WRITTEN BY CHIEF INVESTMENT OFFICER, GEORGE HERMAN
Since our previous edition of Peregrination, global growth expectations have declined further, and recession probabilities increased further. We have also had more inflation scares and interest rate hikes. If your gut twists whilst reading all this, you’ll have to handle Maarten’s economic update article with care.
This inflation and interest rate scare is the first of its kind in 40 years, so it has hit the financial markets like a rebalancing tsunami. Now, reacting to the current cycle, the financial markets have also supplied some of their own gut-wrenching experiences, as this negative cocktail, of inflation and interest rate hikes, has caused severe volatility in all major asset classes. All the interdependent relationships in the financial world are being shaken by higher risk-free rates; all future values need to be marked lower, and all risk premiums increased. Within the context of the Russia-Ukraine war and a massive return of interest rates and risk premia, financial markets have become extremely volatile as they try to find new equilibria.
While bond market yields soared higher on the back of high and clearly more persistent inflation, equities, on the other hand, are valued by expected earnings multiplied by a valuation multiple. This multiple is directly linked to risk sentiment and liquidity. Equity markets thus devalue rapidly as risk sentiment deteriorates. In recent weeks, this has happened so fast that expected earnings haven’t yet been marked lower. Current equity valuations now fairly reflect the current rate and liquidity environment but are based on earnings which clearly don’t reflect the deteriorated economic growth trajectory.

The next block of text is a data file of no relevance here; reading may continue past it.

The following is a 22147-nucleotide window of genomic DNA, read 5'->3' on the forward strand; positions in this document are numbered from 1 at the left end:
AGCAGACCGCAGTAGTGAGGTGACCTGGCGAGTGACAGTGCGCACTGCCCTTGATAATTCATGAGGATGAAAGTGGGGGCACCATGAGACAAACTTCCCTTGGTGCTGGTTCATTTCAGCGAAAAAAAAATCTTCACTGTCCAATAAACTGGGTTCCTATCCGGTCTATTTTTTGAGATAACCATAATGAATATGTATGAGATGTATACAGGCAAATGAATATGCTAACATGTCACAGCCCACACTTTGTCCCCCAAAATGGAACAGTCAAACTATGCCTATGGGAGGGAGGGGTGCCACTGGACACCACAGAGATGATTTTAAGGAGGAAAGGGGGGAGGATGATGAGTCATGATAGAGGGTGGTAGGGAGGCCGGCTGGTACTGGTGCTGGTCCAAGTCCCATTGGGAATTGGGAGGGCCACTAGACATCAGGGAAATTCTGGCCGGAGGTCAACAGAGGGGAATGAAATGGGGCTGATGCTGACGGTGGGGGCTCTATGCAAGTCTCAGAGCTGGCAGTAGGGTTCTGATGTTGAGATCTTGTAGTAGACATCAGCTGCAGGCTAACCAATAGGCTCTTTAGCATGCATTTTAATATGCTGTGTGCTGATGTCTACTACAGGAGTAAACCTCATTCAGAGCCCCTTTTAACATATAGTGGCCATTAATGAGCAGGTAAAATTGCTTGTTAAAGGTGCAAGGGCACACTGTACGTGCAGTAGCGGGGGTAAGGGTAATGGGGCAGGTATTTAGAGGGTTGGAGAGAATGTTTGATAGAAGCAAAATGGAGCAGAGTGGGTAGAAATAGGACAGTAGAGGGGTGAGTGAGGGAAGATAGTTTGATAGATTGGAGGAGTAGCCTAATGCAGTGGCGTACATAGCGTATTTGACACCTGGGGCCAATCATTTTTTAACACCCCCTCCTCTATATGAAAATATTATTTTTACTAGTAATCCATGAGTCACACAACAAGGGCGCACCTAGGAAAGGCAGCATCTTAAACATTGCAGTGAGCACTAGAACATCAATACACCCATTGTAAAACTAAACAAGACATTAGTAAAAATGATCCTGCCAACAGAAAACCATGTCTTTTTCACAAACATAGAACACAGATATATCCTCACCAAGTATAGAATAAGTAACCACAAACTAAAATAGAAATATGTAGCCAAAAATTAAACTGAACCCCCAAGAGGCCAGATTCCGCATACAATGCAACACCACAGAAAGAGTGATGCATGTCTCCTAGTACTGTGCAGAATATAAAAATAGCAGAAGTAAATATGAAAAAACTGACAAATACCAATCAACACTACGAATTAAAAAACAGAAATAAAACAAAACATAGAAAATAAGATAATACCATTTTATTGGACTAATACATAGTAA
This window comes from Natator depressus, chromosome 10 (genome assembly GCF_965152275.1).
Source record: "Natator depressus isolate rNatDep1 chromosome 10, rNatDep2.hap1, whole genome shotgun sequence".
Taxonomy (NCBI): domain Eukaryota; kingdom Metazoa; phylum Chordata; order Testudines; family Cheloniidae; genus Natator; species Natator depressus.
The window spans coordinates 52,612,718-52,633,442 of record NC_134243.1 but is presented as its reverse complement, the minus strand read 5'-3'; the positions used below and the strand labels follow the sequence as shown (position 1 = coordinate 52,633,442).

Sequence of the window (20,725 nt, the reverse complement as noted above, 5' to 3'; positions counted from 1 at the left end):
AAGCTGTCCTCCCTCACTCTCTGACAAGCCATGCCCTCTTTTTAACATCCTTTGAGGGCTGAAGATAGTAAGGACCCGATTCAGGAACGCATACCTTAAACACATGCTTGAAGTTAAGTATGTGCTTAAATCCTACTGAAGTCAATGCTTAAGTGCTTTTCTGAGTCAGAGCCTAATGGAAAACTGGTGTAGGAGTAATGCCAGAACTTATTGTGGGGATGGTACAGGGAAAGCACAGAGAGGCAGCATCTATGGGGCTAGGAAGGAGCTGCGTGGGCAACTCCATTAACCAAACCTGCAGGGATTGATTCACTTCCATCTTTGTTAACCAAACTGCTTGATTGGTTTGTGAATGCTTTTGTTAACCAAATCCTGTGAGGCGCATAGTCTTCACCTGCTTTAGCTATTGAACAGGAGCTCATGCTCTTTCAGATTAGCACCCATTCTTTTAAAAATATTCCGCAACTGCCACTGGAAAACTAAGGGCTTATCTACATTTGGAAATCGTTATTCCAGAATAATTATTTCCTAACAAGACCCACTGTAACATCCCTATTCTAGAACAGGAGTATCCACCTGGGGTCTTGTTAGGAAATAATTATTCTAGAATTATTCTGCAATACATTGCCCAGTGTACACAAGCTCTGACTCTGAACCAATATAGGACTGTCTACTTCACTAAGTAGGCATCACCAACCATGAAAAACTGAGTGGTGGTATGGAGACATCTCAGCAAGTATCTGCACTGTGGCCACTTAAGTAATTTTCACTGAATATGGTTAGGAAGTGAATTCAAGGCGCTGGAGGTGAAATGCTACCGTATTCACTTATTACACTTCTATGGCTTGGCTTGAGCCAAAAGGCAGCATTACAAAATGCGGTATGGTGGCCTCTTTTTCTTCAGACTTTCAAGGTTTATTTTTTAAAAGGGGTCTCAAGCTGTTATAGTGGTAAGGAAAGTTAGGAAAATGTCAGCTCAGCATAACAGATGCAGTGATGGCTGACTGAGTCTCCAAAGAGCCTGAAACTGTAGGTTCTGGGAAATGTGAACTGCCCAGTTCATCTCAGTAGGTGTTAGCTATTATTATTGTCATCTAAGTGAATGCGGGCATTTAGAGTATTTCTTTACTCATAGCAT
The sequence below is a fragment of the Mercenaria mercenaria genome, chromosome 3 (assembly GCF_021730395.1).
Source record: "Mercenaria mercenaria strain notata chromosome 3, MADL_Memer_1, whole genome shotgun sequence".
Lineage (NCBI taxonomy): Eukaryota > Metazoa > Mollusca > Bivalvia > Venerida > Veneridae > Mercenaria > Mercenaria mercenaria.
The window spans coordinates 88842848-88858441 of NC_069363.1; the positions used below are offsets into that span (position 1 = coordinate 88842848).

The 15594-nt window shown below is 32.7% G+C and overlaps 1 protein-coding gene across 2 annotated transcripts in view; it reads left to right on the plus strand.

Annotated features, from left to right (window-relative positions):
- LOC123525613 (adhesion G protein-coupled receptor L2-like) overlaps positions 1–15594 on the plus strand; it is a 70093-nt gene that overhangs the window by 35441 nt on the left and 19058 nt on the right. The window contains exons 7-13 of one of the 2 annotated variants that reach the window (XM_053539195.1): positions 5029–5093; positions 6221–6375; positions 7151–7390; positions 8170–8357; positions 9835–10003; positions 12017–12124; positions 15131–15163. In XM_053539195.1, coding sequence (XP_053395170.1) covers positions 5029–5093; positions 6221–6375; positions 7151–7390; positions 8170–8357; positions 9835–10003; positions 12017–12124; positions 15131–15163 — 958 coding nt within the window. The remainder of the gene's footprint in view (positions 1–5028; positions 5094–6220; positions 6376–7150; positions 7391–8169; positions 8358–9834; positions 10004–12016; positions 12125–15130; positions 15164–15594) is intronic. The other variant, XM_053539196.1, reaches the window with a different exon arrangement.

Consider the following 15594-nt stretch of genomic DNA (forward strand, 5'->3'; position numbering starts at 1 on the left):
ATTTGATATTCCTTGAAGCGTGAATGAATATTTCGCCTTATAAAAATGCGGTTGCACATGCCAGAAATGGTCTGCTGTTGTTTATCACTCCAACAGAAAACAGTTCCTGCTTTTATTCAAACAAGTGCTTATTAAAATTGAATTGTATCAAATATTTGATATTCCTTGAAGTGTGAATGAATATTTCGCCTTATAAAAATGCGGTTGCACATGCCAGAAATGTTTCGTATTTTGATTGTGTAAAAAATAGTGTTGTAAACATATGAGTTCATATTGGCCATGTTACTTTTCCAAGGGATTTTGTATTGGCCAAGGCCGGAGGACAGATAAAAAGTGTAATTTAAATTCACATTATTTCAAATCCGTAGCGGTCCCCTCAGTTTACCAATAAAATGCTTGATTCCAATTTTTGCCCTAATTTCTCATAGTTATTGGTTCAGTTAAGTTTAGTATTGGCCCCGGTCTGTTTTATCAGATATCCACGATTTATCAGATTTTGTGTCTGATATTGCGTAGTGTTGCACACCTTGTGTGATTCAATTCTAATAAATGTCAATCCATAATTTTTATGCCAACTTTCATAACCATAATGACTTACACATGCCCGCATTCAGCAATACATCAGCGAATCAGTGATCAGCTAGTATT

The graph below shows the S&P Index (orange) along with one-year forward expected earnings (black). This graph shows how the equity market is indelibly linked to earnings and we know earnings are linked to economic activity. See the current one-year forward earnings expectation in the red circle? It hasn’t budged yet! It’s exactly at this point where we find the risk posed to equities at this juncture. By how much will earnings expectations decline by the end of this year and where will next year’s earnings be anchored? This will largely depend on how the global economic path plays out and how restrictive monetary policy ultimately becomes.
Once we look beyond the one-year horizon, it looks like the world will have been through the worst of this normalisation shock to the system and interest rates will likely be lowered again. This will once again allow equity valuations to return to a more optimistic setting and for bond and equity markets to percolate.
I finished off last quarter’s missive with the adaptation of the famous quote from the movie Jerry Maguire to “Show us the earnings!”. Well, the entire world is waiting, and this coming earnings season promises to be as much of a blockbuster as Tom Cruise’s latest movie – strangely, a return to the 80s with a rebooted Top Gun.